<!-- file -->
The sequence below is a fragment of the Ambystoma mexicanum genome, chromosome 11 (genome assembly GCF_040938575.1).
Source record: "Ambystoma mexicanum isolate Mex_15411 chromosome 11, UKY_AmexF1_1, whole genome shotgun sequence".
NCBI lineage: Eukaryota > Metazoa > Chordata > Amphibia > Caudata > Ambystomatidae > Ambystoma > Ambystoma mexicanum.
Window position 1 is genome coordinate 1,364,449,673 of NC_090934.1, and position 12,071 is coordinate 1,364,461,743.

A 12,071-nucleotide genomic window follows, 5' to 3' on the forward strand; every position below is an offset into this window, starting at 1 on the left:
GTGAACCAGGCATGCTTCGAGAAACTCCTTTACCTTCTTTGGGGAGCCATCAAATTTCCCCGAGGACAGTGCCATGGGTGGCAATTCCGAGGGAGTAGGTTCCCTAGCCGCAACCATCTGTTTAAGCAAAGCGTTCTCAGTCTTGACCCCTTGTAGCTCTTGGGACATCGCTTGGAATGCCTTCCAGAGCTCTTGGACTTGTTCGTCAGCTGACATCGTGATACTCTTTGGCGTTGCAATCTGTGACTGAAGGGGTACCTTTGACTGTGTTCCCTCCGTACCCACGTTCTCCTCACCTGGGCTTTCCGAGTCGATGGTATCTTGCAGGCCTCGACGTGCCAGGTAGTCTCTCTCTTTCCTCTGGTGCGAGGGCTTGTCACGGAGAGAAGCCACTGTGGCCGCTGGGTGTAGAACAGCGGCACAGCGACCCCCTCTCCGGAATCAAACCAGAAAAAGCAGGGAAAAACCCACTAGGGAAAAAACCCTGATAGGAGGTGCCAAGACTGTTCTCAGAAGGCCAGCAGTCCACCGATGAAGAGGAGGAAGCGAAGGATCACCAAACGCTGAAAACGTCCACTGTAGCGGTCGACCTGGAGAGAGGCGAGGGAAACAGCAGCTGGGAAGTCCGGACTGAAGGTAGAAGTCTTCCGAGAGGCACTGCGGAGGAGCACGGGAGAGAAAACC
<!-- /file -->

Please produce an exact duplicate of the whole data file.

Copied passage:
The sequence below is a fragment of the Ambystoma mexicanum genome, chromosome 11 (genome assembly GCF_040938575.1).
Source record: "Ambystoma mexicanum isolate Mex_15411 chromosome 11, UKY_AmexF1_1, whole genome shotgun sequence".
NCBI lineage: Eukaryota > Metazoa > Chordata > Amphibia > Caudata > Ambystomatidae > Ambystoma > Ambystoma mexicanum.
Window position 1 is genome coordinate 1,364,449,673 of NC_090934.1, and position 12,071 is coordinate 1,364,461,743.

A 12,071-nucleotide genomic window follows, 5' to 3' on the forward strand; every position below is an offset into this window, starting at 1 on the left:
GTGAACCAGGCATGCTTCGAGAAACTCCTTTACCTTCTTTGGGGAGCCATCAAATTTCCCCGAGGACAGTGCCATGGGTGGCAATTCCGAGGGAGTAGGTTCCCTAGCCGCAACCATCTGTTTAAGCAAAGCGTTCTCAGTCTTGACCCCTTGTAGCTCTTGGGACATCGCTTGGAATGCCTTCCAGAGCTCTTGGACTTGTTCGTCAGCTGACATCGTGATACTCTTTGGCGTTGCAATCTGTGACTGAAGGGGTACCTTTGACTGTGTTCCCTCCGTACCCACGTTCTCCTCACCTGGGCTTTCCGAGTCGATGGTATCTTGCAGGCCTCGACGTGCCAGGTAGTCTCTCTCTTTCCTCTGGTGCGAGGGCTTGTCACGGAGAGAAGCCACTGTGGCCGCTGGGTGTAGAACAGCGGCACAGCGACCCCCTCTCCGGAATCAAACCAGAAAAAGCAGGGAAAAACCCACTAGGGAAAAAACCCTGATAGGAGGTGCCAAGACTGTTCTCAGAAGGCCAGCAGTCCACCGATGAAGAGGAGGAAGCGAAGGATCACCAAACGCTGAAAACGTCCACTGTAGCGGTCGACCTGGAGAGAGGCGAGGGAAACAGCAGCTGGGAAGTCCGGACTGAAGGTAGAAGTCTTCCGAGAGGCACTGCGGAGGAGCACGGGAGAGAAAACC